In an informal poll before Christmas, 90 per cent of coastguards said they wanted their union, the Public and Commercial Services Union, to hold a strike ballot.
David Brann, fundraising and communications director at the RNLI, said the charity is concerned that the strike could affect its fundraising SOS Day on Friday.
“Our volunteers have spent months preparing for this event, but if the public think we are part of the coastguard and part of any strike action, they will not support our fundraising,” said Brann. “That’s why it is so important to us that our position is made clear.”
He said there had been several recent examples of the media confusing the roles of the RNLI and the coastguard, such as with the rescue of crew from the Ice Prince cargo ship, which sank off the coast of Devon earlier this month. The RNLI rescued the Ice Prince crew, but the coastguard was credited with carrying out the operation by sections of the media. The coastguard coordinates search and rescue operations, whereas the charity responds to requests and operates lifeboats.
Spencer Gammond, head of external communications at the RNLI, said the confusion was a significant and long-standing problem. He said: “We do robust annual research that shows only four out of 10 British adults are aware that the RNLI is not part of HM Coastguard and only four out of 10 know how we are funded.”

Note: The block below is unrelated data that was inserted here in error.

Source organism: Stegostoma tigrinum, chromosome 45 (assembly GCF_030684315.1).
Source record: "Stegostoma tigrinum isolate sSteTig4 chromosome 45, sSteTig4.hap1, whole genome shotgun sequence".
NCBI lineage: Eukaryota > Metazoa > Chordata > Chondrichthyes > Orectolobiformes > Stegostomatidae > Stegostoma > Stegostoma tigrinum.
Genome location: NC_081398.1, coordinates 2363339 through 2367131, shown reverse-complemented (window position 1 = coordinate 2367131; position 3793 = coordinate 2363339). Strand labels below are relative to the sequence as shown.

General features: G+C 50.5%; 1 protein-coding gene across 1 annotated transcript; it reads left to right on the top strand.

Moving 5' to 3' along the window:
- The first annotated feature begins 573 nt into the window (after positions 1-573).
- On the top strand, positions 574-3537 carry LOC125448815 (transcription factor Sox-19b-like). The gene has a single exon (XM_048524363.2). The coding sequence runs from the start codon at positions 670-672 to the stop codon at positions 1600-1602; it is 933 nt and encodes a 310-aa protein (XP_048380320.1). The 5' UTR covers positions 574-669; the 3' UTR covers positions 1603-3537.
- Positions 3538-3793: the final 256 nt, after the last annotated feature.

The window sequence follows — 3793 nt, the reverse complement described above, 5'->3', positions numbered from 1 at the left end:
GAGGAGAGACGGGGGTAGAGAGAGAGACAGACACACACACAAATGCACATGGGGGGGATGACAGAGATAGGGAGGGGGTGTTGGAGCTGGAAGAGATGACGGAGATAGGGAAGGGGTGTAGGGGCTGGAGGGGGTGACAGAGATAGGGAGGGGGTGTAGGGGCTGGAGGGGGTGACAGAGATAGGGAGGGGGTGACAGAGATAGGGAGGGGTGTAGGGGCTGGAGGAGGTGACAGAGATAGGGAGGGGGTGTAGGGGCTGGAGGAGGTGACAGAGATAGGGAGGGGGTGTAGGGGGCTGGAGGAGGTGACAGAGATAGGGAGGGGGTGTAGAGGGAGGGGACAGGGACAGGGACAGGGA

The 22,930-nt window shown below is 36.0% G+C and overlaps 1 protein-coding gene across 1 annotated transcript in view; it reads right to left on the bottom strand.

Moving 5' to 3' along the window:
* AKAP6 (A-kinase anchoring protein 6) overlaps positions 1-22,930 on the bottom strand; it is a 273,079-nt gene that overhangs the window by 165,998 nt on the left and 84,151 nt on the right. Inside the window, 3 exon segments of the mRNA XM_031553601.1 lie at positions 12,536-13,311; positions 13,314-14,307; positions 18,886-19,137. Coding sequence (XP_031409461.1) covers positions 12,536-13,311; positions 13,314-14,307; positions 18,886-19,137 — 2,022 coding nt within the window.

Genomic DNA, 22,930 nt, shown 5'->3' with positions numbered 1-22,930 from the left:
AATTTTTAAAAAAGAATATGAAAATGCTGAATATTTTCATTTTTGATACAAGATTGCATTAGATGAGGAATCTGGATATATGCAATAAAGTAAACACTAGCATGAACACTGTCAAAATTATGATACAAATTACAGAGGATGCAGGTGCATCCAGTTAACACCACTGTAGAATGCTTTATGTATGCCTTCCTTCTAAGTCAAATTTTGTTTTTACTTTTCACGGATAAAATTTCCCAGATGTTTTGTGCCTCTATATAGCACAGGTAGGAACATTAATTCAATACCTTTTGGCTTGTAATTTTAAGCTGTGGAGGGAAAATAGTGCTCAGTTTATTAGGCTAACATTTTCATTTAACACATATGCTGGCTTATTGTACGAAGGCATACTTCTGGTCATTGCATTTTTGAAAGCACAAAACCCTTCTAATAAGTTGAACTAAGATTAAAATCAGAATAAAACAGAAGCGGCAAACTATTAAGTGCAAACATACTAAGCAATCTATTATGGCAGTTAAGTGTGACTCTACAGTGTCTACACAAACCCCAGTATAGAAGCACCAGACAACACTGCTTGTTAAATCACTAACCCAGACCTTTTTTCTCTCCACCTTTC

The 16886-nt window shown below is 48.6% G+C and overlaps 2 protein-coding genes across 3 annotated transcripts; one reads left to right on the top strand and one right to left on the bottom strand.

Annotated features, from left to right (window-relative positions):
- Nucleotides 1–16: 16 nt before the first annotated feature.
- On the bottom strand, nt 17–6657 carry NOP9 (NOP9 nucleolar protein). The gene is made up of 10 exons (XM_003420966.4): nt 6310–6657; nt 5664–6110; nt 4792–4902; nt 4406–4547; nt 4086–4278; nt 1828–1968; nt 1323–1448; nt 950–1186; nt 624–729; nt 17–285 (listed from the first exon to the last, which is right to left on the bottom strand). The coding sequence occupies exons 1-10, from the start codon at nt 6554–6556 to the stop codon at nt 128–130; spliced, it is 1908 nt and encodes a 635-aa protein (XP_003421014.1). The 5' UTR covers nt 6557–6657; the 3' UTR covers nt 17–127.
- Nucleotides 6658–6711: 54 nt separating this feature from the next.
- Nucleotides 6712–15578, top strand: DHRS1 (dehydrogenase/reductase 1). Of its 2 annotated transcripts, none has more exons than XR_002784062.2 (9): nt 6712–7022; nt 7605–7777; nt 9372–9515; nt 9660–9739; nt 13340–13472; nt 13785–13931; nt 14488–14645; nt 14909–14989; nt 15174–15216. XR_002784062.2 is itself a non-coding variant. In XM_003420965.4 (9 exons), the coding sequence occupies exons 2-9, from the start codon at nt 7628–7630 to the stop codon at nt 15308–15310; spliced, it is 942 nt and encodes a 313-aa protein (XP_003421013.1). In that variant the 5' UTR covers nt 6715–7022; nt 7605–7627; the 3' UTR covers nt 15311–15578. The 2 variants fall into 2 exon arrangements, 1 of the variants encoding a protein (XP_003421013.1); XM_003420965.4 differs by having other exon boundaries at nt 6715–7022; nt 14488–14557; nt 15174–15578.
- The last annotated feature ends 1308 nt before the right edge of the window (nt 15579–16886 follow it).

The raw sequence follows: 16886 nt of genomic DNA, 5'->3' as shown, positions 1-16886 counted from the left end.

He said the root of the problem was that the media first received information about sea rescues from HM Coastguard and journalists were often unclear that the people doing the rescuing were charity volunteers. “The BBC recently used a picture of a lifeboat to illustrate a story about the potential coastguards’ strike,” he said.
He said the RNLI would be pointing out such mistakes and working with editors to clear up confusion. The charity also plans to equip its lifeboats with video cameras so that people can see the rescuers in action.
The charity’s fundraising SOS day comes after one of the RNLI’s busiest years. It made more than 8,000 lifeboat launches from its 233 stations around the British Isles and dealt with a sharp increase in responses to inland flooding after last summer’s inclement weather.